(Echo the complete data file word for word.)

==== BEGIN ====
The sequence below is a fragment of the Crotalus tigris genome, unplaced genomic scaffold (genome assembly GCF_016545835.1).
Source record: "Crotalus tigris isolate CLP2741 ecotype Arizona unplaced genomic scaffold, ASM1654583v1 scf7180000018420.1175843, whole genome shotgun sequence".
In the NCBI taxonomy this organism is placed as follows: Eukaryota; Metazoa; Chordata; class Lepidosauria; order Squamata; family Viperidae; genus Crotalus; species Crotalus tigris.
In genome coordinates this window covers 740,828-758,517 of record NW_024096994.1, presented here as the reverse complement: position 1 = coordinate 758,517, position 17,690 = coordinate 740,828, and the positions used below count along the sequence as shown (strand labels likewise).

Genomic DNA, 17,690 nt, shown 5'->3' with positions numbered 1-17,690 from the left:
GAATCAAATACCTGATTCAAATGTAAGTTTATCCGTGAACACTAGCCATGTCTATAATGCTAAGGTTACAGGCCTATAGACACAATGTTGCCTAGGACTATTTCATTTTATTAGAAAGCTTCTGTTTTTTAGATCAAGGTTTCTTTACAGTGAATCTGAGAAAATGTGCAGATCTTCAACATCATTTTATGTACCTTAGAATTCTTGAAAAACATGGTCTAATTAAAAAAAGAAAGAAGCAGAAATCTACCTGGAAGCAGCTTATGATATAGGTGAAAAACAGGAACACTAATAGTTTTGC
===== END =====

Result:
The sequence below is a fragment of the Crotalus tigris genome, unplaced genomic scaffold (genome assembly GCF_016545835.1).
Source record: "Crotalus tigris isolate CLP2741 ecotype Arizona unplaced genomic scaffold, ASM1654583v1 scf7180000018420.1175843, whole genome shotgun sequence".
In the NCBI taxonomy this organism is placed as follows: Eukaryota; Metazoa; Chordata; class Lepidosauria; order Squamata; family Viperidae; genus Crotalus; species Crotalus tigris.
In genome coordinates this window covers 740,828-758,517 of record NW_024096994.1, presented here as the reverse complement: position 1 = coordinate 758,517, position 17,690 = coordinate 740,828, and the positions used below count along the sequence as shown (strand labels likewise).

Genomic DNA, 17,690 nt, shown 5'->3' with positions numbered 1-17,690 from the left:
GAATCAAATACCTGATTCAAATGTAAGTTTATCCGTGAACACTAGCCATGTCTATAATGCTAAGGTTACAGGCCTATAGACACAATGTTGCCTAGGACTATTTCATTTTATTAGAAAGCTTCTGTTTTTTAGATCAAGGTTTCTTTACAGTGAATCTGAGAAAATGTGCAGATCTTCAACATCATTTTATGTACCTTAGAATTCTTGAAAAACATGGTCTAATTAAAAAAAGAAAGAAGCAGAAATCTACCTGGAAGCAGCTTATGATATAGGTGAAAAACAGGAACACTAATAGTTTTGC